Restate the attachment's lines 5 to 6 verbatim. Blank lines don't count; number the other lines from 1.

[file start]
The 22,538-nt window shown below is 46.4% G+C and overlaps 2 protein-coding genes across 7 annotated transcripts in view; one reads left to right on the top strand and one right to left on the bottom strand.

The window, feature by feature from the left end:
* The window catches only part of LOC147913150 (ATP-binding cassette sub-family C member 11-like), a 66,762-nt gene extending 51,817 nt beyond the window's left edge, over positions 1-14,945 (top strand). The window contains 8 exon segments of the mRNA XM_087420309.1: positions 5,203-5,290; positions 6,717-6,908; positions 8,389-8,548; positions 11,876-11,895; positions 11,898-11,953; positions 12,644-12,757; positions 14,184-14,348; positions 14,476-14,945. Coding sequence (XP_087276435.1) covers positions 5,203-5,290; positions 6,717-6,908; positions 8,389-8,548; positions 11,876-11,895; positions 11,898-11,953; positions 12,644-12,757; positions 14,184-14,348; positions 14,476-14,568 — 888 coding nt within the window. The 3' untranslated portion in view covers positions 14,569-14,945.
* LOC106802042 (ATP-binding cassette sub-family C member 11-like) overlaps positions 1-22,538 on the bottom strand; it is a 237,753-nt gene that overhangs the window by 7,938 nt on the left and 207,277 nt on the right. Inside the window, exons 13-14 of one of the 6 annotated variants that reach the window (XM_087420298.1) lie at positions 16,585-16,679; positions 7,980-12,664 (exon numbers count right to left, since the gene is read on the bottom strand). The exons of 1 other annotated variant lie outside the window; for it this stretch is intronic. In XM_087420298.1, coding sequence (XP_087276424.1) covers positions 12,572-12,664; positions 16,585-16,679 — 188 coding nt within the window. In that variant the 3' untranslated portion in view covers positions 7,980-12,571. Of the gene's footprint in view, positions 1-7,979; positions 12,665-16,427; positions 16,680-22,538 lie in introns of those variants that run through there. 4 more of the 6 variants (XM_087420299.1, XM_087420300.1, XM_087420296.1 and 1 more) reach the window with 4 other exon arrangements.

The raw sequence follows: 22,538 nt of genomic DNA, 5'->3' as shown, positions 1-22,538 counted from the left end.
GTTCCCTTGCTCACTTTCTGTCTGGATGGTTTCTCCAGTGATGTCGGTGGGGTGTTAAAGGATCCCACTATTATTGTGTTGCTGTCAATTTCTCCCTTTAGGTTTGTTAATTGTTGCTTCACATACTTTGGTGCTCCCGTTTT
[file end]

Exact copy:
The raw sequence follows: 22,538 nt of genomic DNA, 5'->3' as shown, positions 1-22,538 counted from the left end.
GTTCCCTTGCTCACTTTCTGTCTGGATGGTTTCTCCAGTGATGTCGGTGGGGTGTTAAAGGATCCCACTATTATTGTGTTGCTGTCAATTTCTCCCTTTAGGTTTGTTAATTGTTGCTTCACATACTTTGGTGCTCCCGTTTT